The Jakarta Post
The Indonesian Ulema Council (MUI) has issued a fatwa against the Fajar
Nusantara Movement (Gafatar), declaring it a heretical organization that
spreads deviant religious teachings, but calling on Muslims not to take
the law into their own hands.
Based on its findings, the MUI's edict commission concluded that Gafatar was a successor to the Al Qidayah al-Islamiyah group that the MUI had previously declared heretical.
"The Gafatar is deviant as its ideology unifies Islamic, Christian and Judaic teachings, which the MUI describes as syncretism," MUI chairman Ma'ruf Amin said during a press conference on Wednesday.
People who follow Gafatar and accepted its teachings were thus considered apostates (murtad) and infidels based on Islamic teachings, he said, adding that they should repent if they considered themselves Muslims.
As for those involved in the movement but who did not accept its teachings, Ma'ruf called on them to leave the group and return to their communities.
He stressed that the government should assist them and take measures to protect them from discrimination and violence.
Meanwhile, MUI edict commission chairman Hasanuddin AF urged the Muslim community not to commit violence or discrimination against Gafatar members.
'Don't steal the property and wealth of the former members of Gafatar,' said Hasanuddin, adding that communities were obliged to accept those who wanted to return to society.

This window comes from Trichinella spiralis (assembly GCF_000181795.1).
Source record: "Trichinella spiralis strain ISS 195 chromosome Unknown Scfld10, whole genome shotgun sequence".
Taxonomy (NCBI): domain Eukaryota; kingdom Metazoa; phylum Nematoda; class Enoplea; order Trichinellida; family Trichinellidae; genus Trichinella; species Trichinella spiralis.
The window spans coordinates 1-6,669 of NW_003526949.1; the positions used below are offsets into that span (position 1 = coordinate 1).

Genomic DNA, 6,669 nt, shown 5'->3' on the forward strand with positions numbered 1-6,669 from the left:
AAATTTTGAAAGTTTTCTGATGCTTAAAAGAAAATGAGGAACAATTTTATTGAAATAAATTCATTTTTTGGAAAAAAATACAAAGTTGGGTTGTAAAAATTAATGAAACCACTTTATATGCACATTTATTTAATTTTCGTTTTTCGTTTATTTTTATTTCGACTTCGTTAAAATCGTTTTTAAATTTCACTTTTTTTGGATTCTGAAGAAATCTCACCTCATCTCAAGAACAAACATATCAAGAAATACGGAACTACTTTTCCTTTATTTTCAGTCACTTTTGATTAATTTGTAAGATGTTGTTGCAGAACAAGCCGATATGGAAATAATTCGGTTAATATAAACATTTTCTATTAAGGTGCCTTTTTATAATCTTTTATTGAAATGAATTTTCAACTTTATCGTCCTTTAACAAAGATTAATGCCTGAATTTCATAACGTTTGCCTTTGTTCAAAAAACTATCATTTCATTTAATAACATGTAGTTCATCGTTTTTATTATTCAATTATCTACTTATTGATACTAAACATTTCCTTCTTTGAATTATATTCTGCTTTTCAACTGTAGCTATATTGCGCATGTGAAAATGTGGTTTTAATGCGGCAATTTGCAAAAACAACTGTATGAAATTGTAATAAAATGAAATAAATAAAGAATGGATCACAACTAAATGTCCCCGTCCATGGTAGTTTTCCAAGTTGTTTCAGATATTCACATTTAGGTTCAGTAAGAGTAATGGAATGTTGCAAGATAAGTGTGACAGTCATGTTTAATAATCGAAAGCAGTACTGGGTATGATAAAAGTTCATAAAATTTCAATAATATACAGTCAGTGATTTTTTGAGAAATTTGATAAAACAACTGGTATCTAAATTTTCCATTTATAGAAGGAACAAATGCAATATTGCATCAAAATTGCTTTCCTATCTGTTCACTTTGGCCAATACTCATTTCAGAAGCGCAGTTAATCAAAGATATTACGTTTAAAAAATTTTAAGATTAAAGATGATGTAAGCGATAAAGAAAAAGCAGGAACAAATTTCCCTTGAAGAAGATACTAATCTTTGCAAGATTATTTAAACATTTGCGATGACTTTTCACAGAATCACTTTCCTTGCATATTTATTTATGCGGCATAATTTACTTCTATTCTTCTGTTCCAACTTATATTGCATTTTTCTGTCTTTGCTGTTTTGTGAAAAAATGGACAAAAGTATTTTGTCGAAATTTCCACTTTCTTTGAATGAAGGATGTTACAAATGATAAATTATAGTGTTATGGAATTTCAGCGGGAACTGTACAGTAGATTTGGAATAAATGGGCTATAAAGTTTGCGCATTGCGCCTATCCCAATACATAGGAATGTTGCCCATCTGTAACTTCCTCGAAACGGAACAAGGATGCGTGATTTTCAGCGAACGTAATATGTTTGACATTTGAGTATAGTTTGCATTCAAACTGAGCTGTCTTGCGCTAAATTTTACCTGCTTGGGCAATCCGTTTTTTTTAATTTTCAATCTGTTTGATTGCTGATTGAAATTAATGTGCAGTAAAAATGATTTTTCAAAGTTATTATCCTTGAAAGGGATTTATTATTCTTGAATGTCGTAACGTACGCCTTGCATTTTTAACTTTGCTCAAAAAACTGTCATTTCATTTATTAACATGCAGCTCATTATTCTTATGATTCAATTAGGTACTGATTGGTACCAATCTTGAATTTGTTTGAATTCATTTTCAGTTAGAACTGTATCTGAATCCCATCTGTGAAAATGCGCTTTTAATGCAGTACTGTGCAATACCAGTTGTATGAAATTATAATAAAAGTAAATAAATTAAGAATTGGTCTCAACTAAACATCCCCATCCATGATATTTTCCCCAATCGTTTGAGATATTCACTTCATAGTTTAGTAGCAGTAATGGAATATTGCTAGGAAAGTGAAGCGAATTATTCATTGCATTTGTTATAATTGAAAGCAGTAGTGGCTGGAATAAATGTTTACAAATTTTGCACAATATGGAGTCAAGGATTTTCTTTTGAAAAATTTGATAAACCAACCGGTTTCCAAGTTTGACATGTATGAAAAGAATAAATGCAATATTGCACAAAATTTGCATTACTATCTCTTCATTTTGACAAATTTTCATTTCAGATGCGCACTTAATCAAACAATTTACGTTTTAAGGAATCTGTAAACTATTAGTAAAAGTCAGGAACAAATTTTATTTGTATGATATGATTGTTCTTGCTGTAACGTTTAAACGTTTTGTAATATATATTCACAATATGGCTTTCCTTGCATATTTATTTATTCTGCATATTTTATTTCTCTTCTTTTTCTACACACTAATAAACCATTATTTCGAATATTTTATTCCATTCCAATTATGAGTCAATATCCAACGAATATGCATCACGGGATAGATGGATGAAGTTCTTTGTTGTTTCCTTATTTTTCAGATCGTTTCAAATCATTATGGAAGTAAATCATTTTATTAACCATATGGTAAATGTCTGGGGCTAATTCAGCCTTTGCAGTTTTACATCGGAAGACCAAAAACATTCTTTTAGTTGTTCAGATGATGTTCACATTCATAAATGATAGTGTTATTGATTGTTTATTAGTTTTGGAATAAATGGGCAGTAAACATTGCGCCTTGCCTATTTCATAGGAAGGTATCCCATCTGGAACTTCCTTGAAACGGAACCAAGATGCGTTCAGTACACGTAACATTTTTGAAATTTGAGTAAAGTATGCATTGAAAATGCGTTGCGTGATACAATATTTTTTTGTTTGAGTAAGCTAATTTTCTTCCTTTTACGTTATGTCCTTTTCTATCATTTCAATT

'Furthermore, the government should protect them, particularly those who have lost their property, wealth, lands and jobs,' he added.
Before issuing the fatwa, the MUI conducted research in Yogyakarta, Aceh and South Sumatra to gather accurate information on Gafatar, which was behind multiple missing-person reports in recent months; it later transpired the people involved were not missing, but had moved away to join the sect-like group.
Apart from carrying out research in the three provinces, the MUI central board also obtained information about Gafatar from its local office in North Maluku, Central Sulawesi, West Kalimantan and other offices in Java.
While Gafatar has declared itself a social organization unaffiliated to any religion, the MUI discovered deviant religious teachings in its activities, according to MUI edict commission secretary Asrorun Niam.
"One of the teachings demanded recognition of their spiritual leader, Ahmad Musadeq, as a messiah," Asrorun said, referring to the founder of Al Qiyadah al-Islamiyah.
Musadeq was sentenced to four years in prison by the South Jakarta District Court in 2008 for religious defamation after he declared himself to be a new prophet.
The fatwa also stipulated the mechanism the government should use to protect people from deviant religious teachings and the legal actions that should be imposed on those who lead people astray with false theology, Asrorun added. (bbn)(+)